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Learning life lessons by reading tea leaves

By Ye Jun | China Daily | Updated: 2016-04-16 07:40

Learning life lessons by reading tea leaves

It is said that the Chinese discovered tea 5,000 years ago.[Photo/Xinhua]

Some of the best things in life don't happen until you grow old enough to recognize them. I can say that about tea.

I didn't start to drink tea until I was 35. What happened before that? Well, it simply didn't seem necessary.

The first time I felt a genuine urge to drink tea was in 2003, when I stayed briefly in the United Kingdom. After a time of consuming local food, I started to really like strong black tea. Although it was too strong to my tongue, I felt it was a necessity because it was comforting to my body.

I took packs of green teas with me as gifts but was disappointed to find my British friends preferred much stronger black teas from Sri Lanka. Later I learned that although people know China for its teas, it ranks only third among the world's black tea exporters, after Sri Lanka and Kenya.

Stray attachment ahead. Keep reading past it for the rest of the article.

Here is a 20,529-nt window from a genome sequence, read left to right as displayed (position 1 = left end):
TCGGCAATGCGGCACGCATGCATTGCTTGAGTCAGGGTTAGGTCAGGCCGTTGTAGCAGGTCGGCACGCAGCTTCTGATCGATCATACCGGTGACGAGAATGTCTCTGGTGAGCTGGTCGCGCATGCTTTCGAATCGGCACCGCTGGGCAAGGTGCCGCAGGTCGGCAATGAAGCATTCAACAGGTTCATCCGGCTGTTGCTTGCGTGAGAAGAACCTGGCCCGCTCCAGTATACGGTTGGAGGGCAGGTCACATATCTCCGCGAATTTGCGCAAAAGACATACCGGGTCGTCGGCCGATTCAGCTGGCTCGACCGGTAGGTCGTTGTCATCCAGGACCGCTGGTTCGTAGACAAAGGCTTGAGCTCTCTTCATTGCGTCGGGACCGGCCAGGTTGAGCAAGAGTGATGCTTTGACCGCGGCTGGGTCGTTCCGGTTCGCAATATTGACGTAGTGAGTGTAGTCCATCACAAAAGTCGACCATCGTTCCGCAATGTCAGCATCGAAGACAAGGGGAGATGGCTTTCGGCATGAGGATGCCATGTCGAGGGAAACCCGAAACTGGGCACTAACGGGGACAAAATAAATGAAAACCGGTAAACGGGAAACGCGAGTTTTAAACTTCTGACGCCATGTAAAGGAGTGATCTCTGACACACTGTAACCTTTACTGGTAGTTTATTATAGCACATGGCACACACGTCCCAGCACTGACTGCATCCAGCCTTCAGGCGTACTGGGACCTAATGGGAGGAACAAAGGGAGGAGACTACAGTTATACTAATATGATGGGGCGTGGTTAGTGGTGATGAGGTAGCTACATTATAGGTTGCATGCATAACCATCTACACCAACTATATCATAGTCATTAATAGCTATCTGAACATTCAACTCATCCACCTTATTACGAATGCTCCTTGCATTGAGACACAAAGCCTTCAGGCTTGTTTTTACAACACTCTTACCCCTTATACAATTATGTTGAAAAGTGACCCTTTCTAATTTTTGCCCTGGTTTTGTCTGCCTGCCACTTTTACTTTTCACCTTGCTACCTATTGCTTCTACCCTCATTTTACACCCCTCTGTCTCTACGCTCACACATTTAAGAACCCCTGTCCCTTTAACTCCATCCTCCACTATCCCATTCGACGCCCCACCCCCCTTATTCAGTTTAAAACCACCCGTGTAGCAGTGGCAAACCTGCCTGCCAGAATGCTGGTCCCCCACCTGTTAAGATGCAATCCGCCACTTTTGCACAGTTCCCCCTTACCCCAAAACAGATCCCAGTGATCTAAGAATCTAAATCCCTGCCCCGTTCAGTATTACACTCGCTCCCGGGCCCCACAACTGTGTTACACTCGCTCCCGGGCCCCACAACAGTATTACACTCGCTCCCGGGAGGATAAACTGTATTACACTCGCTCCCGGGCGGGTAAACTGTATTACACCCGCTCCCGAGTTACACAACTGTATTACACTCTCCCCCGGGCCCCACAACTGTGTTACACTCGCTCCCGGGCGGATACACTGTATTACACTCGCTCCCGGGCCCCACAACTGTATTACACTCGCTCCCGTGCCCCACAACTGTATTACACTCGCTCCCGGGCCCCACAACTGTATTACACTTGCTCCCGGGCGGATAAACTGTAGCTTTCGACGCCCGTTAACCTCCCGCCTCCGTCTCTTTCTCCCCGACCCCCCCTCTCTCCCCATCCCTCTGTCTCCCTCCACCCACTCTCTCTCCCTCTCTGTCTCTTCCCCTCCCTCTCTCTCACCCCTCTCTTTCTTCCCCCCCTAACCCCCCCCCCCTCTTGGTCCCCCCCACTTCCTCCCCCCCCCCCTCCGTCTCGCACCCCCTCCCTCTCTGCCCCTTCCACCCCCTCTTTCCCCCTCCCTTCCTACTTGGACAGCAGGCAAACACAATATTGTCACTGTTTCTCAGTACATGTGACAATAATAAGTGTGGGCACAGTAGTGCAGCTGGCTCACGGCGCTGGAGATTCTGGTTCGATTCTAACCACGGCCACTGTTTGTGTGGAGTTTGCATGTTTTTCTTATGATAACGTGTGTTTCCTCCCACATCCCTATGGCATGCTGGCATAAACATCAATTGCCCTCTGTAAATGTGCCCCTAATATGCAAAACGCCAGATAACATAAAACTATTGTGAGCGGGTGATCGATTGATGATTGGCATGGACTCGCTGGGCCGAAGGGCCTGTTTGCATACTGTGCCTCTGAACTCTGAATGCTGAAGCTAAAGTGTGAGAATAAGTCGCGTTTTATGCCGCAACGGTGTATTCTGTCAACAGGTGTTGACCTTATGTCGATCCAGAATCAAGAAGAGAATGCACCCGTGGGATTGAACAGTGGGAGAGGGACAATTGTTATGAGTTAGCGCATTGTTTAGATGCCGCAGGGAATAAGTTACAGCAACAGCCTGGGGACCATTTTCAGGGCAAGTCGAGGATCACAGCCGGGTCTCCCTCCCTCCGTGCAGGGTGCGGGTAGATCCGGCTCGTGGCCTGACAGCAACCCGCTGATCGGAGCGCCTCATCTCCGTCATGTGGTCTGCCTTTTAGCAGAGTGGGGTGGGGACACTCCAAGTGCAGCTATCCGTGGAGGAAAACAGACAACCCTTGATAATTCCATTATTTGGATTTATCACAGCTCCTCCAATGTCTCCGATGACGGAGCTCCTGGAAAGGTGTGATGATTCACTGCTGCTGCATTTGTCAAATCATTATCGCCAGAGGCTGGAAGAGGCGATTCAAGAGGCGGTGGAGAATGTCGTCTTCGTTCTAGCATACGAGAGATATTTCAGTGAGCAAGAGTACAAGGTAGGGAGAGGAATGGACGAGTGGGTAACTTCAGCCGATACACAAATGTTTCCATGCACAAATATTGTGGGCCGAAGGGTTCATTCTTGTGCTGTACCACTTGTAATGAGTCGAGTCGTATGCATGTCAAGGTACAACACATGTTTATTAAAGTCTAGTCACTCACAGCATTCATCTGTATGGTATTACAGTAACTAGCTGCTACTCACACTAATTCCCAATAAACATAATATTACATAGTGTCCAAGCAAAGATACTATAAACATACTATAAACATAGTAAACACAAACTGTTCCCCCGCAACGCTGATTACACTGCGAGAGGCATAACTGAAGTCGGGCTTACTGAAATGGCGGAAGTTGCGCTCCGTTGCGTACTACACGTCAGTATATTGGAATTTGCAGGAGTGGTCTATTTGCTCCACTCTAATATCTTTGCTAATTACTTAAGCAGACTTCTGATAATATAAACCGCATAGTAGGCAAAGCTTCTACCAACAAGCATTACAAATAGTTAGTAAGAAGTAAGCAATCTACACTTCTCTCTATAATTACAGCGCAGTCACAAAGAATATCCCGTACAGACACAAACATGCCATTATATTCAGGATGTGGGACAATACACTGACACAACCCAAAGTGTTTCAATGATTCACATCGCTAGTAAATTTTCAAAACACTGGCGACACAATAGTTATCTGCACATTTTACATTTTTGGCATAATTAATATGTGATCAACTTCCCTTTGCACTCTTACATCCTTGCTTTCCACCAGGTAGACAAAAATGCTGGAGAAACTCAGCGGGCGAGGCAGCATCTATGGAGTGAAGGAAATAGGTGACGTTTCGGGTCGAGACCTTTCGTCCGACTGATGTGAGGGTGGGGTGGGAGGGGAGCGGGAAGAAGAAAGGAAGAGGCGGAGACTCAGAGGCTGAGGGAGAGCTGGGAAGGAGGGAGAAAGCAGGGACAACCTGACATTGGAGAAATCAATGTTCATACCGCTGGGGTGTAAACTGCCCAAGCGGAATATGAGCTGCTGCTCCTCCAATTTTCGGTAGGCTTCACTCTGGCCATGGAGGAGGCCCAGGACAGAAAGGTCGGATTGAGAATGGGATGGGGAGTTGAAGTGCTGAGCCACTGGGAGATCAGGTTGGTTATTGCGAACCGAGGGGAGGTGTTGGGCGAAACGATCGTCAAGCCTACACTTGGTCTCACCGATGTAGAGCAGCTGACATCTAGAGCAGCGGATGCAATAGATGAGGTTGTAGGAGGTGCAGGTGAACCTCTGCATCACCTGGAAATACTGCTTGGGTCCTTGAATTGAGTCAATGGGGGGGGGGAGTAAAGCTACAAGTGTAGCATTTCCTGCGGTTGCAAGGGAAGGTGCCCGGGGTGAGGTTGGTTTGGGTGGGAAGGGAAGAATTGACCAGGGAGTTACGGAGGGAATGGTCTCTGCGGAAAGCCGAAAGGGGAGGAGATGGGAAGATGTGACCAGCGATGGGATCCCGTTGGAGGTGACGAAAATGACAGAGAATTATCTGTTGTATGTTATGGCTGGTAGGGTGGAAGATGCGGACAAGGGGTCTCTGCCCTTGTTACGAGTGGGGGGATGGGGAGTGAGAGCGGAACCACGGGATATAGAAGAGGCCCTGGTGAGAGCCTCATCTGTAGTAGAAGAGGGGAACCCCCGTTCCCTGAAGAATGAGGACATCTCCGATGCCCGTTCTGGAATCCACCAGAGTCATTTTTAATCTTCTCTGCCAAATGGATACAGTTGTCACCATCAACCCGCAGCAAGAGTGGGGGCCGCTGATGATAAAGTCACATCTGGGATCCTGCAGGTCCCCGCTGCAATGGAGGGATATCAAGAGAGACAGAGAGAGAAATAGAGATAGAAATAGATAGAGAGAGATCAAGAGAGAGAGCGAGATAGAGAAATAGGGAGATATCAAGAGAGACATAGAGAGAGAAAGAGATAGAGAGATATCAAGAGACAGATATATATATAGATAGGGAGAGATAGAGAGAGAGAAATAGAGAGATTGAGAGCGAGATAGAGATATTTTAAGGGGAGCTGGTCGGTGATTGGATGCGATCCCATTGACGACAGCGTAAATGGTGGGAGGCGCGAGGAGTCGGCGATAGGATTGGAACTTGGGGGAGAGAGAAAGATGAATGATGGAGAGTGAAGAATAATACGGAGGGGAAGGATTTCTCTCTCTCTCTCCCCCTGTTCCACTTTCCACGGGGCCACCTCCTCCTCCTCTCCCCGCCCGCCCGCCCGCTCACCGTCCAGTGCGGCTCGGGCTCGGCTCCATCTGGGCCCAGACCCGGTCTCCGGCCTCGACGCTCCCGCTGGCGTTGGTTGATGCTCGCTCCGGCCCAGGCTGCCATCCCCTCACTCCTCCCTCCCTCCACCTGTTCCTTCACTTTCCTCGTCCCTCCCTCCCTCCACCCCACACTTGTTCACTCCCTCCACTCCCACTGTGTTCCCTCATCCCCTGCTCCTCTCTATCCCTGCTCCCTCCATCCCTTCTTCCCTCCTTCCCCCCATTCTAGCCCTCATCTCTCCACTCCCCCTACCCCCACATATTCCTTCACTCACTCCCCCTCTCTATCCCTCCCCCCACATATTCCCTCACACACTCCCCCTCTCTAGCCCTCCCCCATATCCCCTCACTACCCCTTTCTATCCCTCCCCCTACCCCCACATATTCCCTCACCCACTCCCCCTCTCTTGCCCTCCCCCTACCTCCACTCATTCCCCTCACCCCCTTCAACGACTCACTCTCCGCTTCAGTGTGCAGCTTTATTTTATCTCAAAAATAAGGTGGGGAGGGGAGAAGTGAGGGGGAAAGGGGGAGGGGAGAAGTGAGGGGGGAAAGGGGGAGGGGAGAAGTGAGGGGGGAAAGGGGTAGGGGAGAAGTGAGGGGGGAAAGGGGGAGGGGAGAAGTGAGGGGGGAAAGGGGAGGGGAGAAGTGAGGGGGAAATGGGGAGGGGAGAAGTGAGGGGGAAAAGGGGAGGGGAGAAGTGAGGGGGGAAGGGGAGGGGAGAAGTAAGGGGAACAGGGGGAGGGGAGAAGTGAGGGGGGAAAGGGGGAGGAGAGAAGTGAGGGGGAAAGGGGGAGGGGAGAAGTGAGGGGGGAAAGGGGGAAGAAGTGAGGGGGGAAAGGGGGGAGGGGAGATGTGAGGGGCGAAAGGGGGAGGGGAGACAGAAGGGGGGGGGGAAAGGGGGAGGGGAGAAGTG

After I came back to China and started to cover food stories, I met friends in the tea-drinking circle and learned more. Although the majority of the rest of the world drinks black tea, which the Chinese call "red tea", China produces and drinks mostly green teas.

Another major difference is that Chinese people prefer to drink what are called "original leaf" teas, in which the leaves are whole, compared to the finely chopped black tea that is prevalent in the world market.

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